Recurring heatwaves across Europe have been most devastating for the poor. New EU institutions have a mandate to make Europe’s energy transition a just one, but this can only be done if a European Marshall plan is implemented to fight climate change and protect the vulnerable, writes Yamina Saheb.
The theme for this year’s EU Sustainable Energy Week is ’Shaping Europe’s Energy Future’ - that future holds plenty of potential and must rest on further integration across sector and policies to ensure we optimize our energy systems for optimal performance and efficiency.
We are running out of time to achieve the Paris Agreement goal of limiting global warming to 1.5 degrees Celsius by 2030, and need urgent and ambitious climate leadership. Cities are central to this effort – and it is crucial that we continue to enable our cities to address and solve climate challenges, writes Lars Tveen.
People are often confused by the multiple definitions of refrigeration, published in different sources, which are mutually overlapping but never identical. Some order was recently achieved and it is also needed at EU level, writes Kostadin Fikiin.
As big data, digital content, and e-commerce continue to drive explosive growth in power demand for data centres, it is crucial to understand the reliability and sustainability of power supplied to these facilities, writes Pritil Gunjan.
When adopting new rules for Europe’s electricity market, EU policymakers shouldn’t lose sight of the bigger picture which involves an increasingly integrated energy system with multiple links between electricity, heat and gas, writes Hans Korteweg.
The refrigeration sector is getting global recognition, but in the EU, there is no unified Europe-wide authority dedicated to cooling and refrigeration, capable of speaking to the EU’s society and policymakers as a single voice, writes Kostadin Fikiin.
Full electrification does not mean decarbonisation, writes Marco Alverà. Infrastructure which carries natural gas today will be needed in future to carry increasing amounts of biomethane, green hydrogen as well as to store energy more efficiently than power lines or batteries, he argues.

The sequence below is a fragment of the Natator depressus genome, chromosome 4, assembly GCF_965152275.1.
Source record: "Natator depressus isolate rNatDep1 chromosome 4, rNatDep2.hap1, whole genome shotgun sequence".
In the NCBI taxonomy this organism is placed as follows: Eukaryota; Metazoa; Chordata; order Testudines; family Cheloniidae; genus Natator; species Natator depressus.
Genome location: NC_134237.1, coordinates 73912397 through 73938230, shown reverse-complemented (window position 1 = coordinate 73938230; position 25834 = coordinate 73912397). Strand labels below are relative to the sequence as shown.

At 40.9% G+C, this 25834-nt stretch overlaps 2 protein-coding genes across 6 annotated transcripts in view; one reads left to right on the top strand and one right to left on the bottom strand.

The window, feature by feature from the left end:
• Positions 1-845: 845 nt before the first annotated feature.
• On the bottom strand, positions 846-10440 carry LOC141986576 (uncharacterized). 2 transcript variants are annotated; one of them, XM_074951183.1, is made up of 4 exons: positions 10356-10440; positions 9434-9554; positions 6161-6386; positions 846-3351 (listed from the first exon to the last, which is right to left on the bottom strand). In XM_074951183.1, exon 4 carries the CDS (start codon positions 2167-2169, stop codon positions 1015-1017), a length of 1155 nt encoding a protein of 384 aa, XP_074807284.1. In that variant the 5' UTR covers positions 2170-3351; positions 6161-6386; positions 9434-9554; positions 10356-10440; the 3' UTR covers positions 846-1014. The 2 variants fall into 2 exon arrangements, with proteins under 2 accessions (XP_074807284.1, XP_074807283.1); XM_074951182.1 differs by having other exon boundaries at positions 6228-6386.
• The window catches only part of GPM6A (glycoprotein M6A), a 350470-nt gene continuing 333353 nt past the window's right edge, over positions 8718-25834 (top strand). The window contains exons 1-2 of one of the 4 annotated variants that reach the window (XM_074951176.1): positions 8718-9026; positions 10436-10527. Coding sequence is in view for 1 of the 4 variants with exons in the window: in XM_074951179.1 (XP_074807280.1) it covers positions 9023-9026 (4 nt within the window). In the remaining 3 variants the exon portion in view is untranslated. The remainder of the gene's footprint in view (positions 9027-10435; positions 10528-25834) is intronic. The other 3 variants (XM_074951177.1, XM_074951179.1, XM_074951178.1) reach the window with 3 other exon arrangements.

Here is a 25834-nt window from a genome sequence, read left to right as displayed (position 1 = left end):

Environmental protection and the fight for clean air are global challenges in today’s world. Poland’s entrepreneurship and technology minister explains how her country is doing its bit to overcome air quality challenges.
The Energy Efficiency Directive (EED), adopted in 2012 and currently under review, has been a key milestone to help deliver energy savings in Europe. But the reality is that we are not there yet in terms of primary energy savings, writes Hans Korteweg.
To achieve ambitious climate goals in line with the Paris Agreement, cities will need to implement major changes to their energy systems by 2030. The good news is that the transformation in the energy sector is making such ambitious programmes much more feasible and European cities are in the forefront, writes Eric Woods.
Inconsistencies in the calculation of energy savings could derail global sustainability efforts, warn Tom Machinchick and Dr. Andreas Hermelink. Together, they investigate the effect of non-persistence in energy conservation measures on meeting the Paris Agreement and other carbon emissions goals.
Despite new efficient technologies, the actual performance of the heating, cooling or ventilation system of buildings is often worse than calculations or declarations. The good news is that EU policy makers have just committed to tackle this performance gap in the new energy performance of buildings directive (EPBD), writes André Borouchaki.
Energy savings can be very low cost and easy. You can cut bills, energy imports and CO2 emissions through individual room temperature control, for example through thermostatic radiator valves. Sarah Brückner explains.
Biomass is only sustainable and renewable when sourced from responsibly managed forests that are growing, not from old growth, primary forest or protected biodiverse areas. And this should be independently verified, writes Dr Rebecca Heaton.